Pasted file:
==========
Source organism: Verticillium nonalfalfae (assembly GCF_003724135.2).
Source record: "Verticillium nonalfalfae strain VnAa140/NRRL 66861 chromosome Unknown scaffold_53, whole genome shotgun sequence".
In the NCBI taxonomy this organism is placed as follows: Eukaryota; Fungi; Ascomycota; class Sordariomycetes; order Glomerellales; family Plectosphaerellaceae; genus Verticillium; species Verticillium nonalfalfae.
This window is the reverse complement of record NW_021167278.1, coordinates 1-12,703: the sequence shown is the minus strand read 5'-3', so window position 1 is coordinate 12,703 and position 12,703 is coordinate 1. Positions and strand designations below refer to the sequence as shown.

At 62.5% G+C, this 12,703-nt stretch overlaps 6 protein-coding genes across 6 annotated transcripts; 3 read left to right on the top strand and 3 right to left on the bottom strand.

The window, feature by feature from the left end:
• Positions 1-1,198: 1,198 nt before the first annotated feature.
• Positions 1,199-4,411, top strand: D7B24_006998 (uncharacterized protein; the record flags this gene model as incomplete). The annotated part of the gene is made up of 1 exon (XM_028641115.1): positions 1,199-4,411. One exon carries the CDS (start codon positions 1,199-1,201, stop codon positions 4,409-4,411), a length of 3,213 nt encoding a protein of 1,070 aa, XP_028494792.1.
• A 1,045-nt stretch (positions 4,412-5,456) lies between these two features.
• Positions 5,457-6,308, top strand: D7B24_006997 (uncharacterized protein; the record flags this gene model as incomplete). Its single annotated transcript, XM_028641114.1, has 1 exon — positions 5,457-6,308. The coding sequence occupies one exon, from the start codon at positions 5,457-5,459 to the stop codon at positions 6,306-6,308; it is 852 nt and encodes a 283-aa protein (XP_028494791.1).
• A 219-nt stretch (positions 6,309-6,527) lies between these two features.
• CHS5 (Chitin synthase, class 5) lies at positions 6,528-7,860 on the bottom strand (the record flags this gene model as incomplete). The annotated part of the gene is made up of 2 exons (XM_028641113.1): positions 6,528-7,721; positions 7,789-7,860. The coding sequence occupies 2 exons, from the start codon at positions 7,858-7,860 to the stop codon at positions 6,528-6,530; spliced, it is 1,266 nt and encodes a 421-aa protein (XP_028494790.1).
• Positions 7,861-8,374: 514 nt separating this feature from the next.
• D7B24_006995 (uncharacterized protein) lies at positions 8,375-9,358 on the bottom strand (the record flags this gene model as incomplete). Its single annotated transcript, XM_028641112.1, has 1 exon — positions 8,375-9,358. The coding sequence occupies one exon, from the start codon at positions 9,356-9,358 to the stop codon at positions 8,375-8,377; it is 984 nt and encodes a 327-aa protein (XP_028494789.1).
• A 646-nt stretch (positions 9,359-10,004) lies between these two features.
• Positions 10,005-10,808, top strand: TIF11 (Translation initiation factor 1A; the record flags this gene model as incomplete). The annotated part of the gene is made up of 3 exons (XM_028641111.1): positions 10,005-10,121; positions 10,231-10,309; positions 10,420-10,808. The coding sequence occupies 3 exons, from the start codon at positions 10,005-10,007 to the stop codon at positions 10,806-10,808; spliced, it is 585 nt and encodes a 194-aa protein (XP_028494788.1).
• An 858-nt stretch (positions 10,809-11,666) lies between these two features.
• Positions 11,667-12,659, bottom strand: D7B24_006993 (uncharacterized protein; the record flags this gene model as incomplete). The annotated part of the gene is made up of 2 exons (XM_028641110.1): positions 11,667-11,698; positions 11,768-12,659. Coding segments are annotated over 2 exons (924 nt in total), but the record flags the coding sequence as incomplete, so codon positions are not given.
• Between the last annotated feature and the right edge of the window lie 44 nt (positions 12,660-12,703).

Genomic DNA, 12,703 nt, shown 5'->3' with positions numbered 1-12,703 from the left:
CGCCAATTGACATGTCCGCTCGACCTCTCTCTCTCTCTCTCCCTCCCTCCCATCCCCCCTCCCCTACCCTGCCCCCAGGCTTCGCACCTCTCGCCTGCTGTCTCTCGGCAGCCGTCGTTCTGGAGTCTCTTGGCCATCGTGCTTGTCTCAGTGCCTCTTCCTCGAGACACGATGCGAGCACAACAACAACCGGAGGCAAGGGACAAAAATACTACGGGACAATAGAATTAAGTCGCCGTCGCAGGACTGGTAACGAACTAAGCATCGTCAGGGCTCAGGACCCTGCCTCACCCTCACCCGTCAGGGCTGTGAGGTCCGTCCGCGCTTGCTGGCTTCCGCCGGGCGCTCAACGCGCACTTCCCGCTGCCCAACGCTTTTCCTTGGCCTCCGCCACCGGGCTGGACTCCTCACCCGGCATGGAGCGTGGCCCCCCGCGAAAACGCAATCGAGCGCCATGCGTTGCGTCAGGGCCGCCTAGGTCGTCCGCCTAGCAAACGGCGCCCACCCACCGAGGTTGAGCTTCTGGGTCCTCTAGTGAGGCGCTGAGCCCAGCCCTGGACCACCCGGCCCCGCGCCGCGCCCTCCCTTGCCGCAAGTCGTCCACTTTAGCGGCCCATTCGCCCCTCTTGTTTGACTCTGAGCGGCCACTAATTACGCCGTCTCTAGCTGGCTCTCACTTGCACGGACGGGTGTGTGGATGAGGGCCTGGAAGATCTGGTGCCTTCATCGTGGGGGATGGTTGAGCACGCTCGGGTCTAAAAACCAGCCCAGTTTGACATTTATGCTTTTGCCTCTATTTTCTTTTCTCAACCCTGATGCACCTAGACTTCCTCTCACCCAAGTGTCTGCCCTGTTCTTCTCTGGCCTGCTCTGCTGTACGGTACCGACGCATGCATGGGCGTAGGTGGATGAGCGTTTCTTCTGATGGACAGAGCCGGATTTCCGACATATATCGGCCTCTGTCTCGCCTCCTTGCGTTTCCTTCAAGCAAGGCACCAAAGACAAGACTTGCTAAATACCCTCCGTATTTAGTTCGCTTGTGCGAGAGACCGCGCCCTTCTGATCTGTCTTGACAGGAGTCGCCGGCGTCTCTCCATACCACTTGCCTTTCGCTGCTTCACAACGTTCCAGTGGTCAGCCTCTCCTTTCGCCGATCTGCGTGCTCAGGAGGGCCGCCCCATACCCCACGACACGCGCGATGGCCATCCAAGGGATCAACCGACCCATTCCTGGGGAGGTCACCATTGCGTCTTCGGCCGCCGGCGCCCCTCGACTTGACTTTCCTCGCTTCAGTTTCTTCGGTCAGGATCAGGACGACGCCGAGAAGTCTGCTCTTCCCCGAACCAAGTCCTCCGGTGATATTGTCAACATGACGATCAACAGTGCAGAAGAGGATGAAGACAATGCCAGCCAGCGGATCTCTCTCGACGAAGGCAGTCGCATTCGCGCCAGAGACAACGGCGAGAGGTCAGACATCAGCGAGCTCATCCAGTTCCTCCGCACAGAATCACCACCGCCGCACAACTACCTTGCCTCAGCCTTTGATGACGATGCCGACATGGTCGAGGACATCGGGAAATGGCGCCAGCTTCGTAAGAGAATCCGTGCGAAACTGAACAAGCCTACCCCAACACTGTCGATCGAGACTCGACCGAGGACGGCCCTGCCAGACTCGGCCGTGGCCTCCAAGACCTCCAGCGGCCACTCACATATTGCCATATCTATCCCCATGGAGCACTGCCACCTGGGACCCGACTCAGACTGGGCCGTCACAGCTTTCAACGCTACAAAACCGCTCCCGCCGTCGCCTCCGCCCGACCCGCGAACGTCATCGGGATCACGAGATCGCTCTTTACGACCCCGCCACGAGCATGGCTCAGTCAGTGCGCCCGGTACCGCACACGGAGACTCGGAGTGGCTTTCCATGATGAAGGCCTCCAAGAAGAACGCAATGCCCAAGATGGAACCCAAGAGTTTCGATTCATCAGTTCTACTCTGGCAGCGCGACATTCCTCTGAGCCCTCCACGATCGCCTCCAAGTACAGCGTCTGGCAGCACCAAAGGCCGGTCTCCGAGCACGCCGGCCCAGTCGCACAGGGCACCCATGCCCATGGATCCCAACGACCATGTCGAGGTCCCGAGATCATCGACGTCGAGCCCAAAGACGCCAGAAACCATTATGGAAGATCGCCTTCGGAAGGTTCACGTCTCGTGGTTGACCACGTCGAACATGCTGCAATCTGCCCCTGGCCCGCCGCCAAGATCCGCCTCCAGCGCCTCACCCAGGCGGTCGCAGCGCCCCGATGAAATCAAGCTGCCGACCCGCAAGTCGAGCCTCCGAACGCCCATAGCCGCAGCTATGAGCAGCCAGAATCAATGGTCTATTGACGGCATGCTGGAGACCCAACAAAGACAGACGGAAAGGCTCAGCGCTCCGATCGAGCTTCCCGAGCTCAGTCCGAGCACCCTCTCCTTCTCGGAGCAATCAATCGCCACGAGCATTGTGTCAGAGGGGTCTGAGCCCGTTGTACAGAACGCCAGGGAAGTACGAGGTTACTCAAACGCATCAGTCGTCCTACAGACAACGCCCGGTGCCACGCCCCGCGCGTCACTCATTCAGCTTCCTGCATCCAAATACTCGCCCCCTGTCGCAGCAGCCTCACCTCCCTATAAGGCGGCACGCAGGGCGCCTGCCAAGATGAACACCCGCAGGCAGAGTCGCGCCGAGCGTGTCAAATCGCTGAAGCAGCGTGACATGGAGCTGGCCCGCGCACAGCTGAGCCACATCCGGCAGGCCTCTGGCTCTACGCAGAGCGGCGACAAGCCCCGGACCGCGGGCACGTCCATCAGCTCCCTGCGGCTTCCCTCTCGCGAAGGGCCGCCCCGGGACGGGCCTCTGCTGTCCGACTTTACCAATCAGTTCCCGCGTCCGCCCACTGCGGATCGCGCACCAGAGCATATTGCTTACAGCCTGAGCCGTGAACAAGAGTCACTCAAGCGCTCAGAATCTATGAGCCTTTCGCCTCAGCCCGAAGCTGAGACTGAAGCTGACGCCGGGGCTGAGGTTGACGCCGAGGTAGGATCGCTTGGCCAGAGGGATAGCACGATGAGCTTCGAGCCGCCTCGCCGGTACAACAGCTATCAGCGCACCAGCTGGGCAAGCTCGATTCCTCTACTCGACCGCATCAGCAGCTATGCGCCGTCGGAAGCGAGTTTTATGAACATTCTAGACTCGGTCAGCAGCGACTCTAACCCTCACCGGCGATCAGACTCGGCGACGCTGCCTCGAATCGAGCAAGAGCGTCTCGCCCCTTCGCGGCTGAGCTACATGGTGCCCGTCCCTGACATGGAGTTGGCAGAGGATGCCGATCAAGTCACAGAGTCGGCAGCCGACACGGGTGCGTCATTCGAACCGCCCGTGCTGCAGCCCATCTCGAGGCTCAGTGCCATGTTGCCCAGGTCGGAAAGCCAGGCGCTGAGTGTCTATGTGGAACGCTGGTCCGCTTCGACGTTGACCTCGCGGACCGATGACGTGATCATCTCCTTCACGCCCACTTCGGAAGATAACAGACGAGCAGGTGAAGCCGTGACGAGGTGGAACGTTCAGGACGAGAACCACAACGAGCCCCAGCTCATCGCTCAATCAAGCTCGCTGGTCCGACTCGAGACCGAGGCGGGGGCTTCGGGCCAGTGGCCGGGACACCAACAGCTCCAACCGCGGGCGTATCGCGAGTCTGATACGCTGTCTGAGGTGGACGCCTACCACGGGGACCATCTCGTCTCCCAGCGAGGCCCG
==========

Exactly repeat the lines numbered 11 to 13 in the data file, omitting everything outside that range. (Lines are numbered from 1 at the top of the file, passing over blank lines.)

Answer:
• A 219-nt stretch (positions 6,309-6,527) lies between these two features.
• CHS5 (Chitin synthase, class 5) lies at positions 6,528-7,860 on the bottom strand (the record flags this gene model as incomplete). The annotated part of the gene is made up of 2 exons (XM_028641113.1): positions 6,528-7,721; positions 7,789-7,860. The coding sequence occupies 2 exons, from the start codon at positions 7,858-7,860 to the stop codon at positions 6,528-6,530; spliced, it is 1,266 nt and encodes a 421-aa protein (XP_028494790.1).
• Positions 7,861-8,374: 514 nt separating this feature from the next.